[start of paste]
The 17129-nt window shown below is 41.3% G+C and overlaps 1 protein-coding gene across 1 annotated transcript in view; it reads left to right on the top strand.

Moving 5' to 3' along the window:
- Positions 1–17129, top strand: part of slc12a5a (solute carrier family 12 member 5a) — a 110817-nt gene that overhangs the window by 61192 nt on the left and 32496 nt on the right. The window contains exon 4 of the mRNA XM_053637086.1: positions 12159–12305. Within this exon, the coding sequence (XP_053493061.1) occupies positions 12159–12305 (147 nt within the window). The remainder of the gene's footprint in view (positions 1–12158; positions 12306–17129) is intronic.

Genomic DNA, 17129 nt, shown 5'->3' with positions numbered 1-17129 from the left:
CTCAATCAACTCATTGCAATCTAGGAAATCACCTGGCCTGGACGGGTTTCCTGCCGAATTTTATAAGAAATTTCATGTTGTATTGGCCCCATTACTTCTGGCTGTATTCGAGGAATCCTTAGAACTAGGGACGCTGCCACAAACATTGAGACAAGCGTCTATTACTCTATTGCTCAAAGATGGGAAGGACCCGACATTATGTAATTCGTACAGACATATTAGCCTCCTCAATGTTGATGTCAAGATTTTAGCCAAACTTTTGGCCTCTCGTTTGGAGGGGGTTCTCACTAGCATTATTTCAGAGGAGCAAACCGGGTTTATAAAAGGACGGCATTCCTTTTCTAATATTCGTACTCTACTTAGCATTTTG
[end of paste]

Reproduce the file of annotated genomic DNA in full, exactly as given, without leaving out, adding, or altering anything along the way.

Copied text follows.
The 17129-nt window shown below is 41.3% G+C and overlaps 1 protein-coding gene across 1 annotated transcript in view; it reads left to right on the top strand.

Moving 5' to 3' along the window:
- Positions 1–17129, top strand: part of slc12a5a (solute carrier family 12 member 5a) — a 110817-nt gene that overhangs the window by 61192 nt on the left and 32496 nt on the right. The window contains exon 4 of the mRNA XM_053637086.1: positions 12159–12305. Within this exon, the coding sequence (XP_053493061.1) occupies positions 12159–12305 (147 nt within the window). The remainder of the gene's footprint in view (positions 1–12158; positions 12306–17129) is intronic.

Genomic DNA, 17129 nt, shown 5'->3' with positions numbered 1-17129 from the left:
CTCAATCAACTCATTGCAATCTAGGAAATCACCTGGCCTGGACGGGTTTCCTGCCGAATTTTATAAGAAATTTCATGTTGTATTGGCCCCATTACTTCTGGCTGTATTCGAGGAATCCTTAGAACTAGGGACGCTGCCACAAACATTGAGACAAGCGTCTATTACTCTATTGCTCAAAGATGGGAAGGACCCGACATTATGTAATTCGTACAGACATATTAGCCTCCTCAATGTTGATGTCAAGATTTTAGCCAAACTTTTGGCCTCTCGTTTGGAGGGGGTTCTCACTAGCATTATTTCAGAGGAGCAAACCGGGTTTATAAAAGGACGGCATTCCTTTTCTAATATTCGTACTCTACTTAGCATTTTG